Writing Query Letters
For those wishing to break into the freelance writing business writing books or articles for publication in print media, learning to write query letters is absolutely necessary. A query letter is an introduction to you and your work, asking the publisher to consider your idea (or, in some cases, sent along with the entire completed article). A query letter in the writing world is comparable to a cover letter when you're trying to get a typical job.
Without a good query letter, a publisher won't read your work, even if you do have a great article idea. Instead, they'll assume that you don't have writing skills and they'll assign the article topic to a staff writer.
Query letters can be broken down into six parts: the address, the introduction, the pitch, the background, the closing, and the signature/enclosures. They are all equally important.
The Address: Make sure that your letter is dated and addressed properly. If you don't know the name of the publisher (or assistance or editor) who will be reading your query letter, call and find out. Never misspell the name, and make sure that you don't address Mr. Robin Smith as Mrs. Robin Smith.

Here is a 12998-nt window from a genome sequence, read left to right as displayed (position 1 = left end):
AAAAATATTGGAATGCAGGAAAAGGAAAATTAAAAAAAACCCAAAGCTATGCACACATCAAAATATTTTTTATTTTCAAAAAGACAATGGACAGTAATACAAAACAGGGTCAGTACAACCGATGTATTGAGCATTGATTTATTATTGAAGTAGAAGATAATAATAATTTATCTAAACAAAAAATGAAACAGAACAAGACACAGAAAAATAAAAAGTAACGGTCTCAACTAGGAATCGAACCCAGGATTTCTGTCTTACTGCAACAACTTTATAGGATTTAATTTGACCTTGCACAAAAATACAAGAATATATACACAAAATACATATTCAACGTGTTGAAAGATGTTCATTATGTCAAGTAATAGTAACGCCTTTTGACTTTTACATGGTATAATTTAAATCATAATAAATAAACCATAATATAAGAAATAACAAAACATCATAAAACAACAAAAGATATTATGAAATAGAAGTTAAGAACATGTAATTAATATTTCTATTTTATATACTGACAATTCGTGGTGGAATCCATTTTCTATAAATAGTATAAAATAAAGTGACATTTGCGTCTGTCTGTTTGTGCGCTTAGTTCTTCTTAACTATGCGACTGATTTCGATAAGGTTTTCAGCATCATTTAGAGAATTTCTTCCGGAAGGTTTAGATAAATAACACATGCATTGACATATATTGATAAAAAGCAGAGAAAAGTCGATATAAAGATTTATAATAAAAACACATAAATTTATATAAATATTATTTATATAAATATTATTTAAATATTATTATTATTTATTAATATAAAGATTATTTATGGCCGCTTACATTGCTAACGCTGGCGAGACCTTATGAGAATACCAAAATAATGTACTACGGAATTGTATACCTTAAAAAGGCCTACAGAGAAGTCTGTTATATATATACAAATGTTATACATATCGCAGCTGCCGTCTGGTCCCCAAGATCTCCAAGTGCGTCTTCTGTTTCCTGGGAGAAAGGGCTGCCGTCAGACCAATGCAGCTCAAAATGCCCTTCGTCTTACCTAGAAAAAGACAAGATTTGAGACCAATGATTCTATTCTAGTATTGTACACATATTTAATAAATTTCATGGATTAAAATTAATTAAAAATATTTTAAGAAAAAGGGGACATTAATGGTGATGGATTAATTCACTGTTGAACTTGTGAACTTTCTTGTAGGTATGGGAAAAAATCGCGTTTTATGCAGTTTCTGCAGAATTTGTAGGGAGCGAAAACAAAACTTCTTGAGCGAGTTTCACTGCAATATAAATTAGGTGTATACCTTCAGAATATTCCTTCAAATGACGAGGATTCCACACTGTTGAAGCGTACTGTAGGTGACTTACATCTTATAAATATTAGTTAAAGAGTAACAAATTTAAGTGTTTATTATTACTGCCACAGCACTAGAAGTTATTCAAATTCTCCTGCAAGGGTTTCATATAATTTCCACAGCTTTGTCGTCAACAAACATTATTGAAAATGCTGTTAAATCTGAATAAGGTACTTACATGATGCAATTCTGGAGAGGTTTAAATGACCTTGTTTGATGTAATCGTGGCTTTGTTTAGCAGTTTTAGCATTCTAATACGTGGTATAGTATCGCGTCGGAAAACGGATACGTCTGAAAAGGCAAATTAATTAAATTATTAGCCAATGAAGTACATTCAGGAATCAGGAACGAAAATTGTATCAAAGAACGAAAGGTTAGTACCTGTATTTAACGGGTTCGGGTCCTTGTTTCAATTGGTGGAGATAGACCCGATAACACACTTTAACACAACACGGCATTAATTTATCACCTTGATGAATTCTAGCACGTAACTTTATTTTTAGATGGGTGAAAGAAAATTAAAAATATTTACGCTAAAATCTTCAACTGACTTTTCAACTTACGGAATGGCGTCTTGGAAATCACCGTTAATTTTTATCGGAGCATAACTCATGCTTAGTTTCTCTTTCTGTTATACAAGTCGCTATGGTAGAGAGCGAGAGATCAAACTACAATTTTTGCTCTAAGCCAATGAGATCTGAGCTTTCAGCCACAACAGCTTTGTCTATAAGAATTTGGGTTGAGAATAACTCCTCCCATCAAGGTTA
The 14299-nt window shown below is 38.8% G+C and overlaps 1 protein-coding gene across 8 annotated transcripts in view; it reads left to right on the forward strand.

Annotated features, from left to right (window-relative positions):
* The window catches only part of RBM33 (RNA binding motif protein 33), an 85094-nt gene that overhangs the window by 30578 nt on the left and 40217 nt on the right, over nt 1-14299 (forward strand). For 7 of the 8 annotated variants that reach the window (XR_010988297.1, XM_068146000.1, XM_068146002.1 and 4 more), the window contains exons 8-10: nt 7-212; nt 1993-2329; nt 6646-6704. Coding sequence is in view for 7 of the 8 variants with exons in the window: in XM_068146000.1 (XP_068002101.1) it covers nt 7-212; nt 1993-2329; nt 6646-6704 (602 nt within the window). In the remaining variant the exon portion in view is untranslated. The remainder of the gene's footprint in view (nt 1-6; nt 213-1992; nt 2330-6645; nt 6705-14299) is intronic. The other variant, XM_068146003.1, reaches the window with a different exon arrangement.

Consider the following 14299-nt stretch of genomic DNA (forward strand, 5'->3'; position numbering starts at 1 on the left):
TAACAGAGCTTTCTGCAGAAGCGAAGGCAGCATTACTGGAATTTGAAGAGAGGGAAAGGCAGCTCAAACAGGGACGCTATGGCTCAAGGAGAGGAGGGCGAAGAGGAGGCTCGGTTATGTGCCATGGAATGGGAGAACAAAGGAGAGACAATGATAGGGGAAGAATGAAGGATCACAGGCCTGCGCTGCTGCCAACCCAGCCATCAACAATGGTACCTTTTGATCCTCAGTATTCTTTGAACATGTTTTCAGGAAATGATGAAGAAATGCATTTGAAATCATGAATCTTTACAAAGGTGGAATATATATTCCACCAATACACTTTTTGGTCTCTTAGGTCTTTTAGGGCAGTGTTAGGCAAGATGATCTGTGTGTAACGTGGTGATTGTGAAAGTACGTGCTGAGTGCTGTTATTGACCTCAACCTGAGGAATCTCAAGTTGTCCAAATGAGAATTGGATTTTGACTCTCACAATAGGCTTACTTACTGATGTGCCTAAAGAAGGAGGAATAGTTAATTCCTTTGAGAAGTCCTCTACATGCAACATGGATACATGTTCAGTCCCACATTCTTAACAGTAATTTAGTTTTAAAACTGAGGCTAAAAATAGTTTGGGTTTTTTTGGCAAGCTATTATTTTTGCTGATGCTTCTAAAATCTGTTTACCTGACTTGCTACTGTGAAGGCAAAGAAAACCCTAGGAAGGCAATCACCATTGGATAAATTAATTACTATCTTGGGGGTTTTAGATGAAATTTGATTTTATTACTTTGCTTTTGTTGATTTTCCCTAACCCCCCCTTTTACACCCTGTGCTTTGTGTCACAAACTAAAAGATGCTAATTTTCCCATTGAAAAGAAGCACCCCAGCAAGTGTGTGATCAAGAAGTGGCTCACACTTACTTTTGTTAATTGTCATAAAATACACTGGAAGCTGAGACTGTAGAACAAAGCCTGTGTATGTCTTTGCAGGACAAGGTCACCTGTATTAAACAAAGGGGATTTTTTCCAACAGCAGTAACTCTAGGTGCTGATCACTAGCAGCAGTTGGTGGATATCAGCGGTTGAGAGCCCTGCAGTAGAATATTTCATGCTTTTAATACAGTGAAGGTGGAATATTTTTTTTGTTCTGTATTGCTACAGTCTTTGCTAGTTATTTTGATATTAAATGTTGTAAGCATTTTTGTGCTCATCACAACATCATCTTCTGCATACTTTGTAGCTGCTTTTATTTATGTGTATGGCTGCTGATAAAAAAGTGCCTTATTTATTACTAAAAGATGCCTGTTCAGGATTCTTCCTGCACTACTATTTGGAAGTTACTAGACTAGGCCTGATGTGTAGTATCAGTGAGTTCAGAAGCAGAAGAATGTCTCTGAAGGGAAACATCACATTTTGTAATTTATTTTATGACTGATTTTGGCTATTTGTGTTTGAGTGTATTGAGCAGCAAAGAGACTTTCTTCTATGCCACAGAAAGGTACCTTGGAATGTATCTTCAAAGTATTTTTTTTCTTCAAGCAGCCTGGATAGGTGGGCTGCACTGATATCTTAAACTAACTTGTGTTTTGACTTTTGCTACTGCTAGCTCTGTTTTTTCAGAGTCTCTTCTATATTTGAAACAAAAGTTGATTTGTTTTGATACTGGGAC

The Introduction: Start your letter with a sentence that grabs the reader's attention. Keep this paragraph short, to about three sentences, and show your writing style.
The Pitch: Sell your idea. Tell the reader why he/she wants to read it and why the publication's readers will care.
The Background: Why are you the most qualified person to write this article? You can include your education, your experience, and anything else that convinces the reader that you're better than a staff writer for this assignment.
The Closing: Remind the reader of your idea, and always thank him or her for the time taken to read the letter. Include your contact phone number and email address.
The Signature/Enclosures: Don't forget to actually sign the letter, not just type your name, and make sure that you make a note of any clips, submissions, or resumes you include. Always enclose a SASE if nothing else so they can reply to you.
Above all, your query letter has to be grammatically correct. Before you send it out, make sure that you haven't made any typos - ask friends to read it if possible. Your query letter needs to give a great first impression if you want to get the assignment.